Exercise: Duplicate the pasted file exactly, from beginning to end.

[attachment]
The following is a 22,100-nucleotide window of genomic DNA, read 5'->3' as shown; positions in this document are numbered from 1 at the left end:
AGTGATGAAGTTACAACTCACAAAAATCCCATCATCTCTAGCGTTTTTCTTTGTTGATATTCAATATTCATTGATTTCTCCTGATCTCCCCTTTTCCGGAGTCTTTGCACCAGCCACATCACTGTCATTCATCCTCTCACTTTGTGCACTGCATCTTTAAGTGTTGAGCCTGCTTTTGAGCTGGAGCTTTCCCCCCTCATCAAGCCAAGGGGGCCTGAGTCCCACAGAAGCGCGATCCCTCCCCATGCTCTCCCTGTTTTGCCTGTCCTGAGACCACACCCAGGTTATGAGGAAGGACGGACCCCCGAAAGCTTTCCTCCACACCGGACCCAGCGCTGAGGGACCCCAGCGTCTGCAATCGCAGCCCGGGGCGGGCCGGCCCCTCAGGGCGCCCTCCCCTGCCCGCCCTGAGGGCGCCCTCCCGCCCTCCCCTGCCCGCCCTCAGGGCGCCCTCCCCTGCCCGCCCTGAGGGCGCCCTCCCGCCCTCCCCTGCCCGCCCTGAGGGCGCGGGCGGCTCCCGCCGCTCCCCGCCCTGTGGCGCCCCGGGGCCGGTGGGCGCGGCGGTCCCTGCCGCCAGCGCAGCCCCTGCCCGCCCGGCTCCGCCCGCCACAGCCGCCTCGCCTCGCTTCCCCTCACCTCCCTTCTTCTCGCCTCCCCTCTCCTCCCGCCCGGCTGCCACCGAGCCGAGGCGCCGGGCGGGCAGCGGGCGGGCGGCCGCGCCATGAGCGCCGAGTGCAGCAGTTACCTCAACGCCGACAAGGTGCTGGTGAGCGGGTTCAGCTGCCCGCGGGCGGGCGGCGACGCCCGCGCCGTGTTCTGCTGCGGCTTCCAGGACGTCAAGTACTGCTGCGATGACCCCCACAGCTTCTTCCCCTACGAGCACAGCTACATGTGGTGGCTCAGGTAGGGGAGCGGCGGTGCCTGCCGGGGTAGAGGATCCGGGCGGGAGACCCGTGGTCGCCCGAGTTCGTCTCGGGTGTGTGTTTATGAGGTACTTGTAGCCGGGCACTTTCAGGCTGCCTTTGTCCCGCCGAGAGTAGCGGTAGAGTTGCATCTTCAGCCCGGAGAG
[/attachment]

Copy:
The following is a 22,100-nucleotide window of genomic DNA, read 5'->3' as shown; positions in this document are numbered from 1 at the left end:
AGTGATGAAGTTACAACTCACAAAAATCCCATCATCTCTAGCGTTTTTCTTTGTTGATATTCAATATTCATTGATTTCTCCTGATCTCCCCTTTTCCGGAGTCTTTGCACCAGCCACATCACTGTCATTCATCCTCTCACTTTGTGCACTGCATCTTTAAGTGTTGAGCCTGCTTTTGAGCTGGAGCTTTCCCCCCTCATCAAGCCAAGGGGGCCTGAGTCCCACAGAAGCGCGATCCCTCCCCATGCTCTCCCTGTTTTGCCTGTCCTGAGACCACACCCAGGTTATGAGGAAGGACGGACCCCCGAAAGCTTTCCTCCACACCGGACCCAGCGCTGAGGGACCCCAGCGTCTGCAATCGCAGCCCGGGGCGGGCCGGCCCCTCAGGGCGCCCTCCCCTGCCCGCCCTGAGGGCGCCCTCCCGCCCTCCCCTGCCCGCCCTCAGGGCGCCCTCCCCTGCCCGCCCTGAGGGCGCCCTCCCGCCCTCCCCTGCCCGCCCTGAGGGCGCGGGCGGCTCCCGCCGCTCCCCGCCCTGTGGCGCCCCGGGGCCGGTGGGCGCGGCGGTCCCTGCCGCCAGCGCAGCCCCTGCCCGCCCGGCTCCGCCCGCCACAGCCGCCTCGCCTCGCTTCCCCTCACCTCCCTTCTTCTCGCCTCCCCTCTCCTCCCGCCCGGCTGCCACCGAGCCGAGGCGCCGGGCGGGCAGCGGGCGGGCGGCCGCGCCATGAGCGCCGAGTGCAGCAGTTACCTCAACGCCGACAAGGTGCTGGTGAGCGGGTTCAGCTGCCCGCGGGCGGGCGGCGACGCCCGCGCCGTGTTCTGCTGCGGCTTCCAGGACGTCAAGTACTGCTGCGATGACCCCCACAGCTTCTTCCCCTACGAGCACAGCTACATGTGGTGGCTCAGGTAGGGGAGCGGCGGTGCCTGCCGGGGTAGAGGATCCGGGCGGGAGACCCGTGGTCGCCCGAGTTCGTCTCGGGTGTGTGTTTATGAGGTACTTGTAGCCGGGCACTTTCAGGCTGCCTTTGTCCCGCCGAGAGTAGCGGTAGAGTTGCATCTTCAGCCCGGAGAG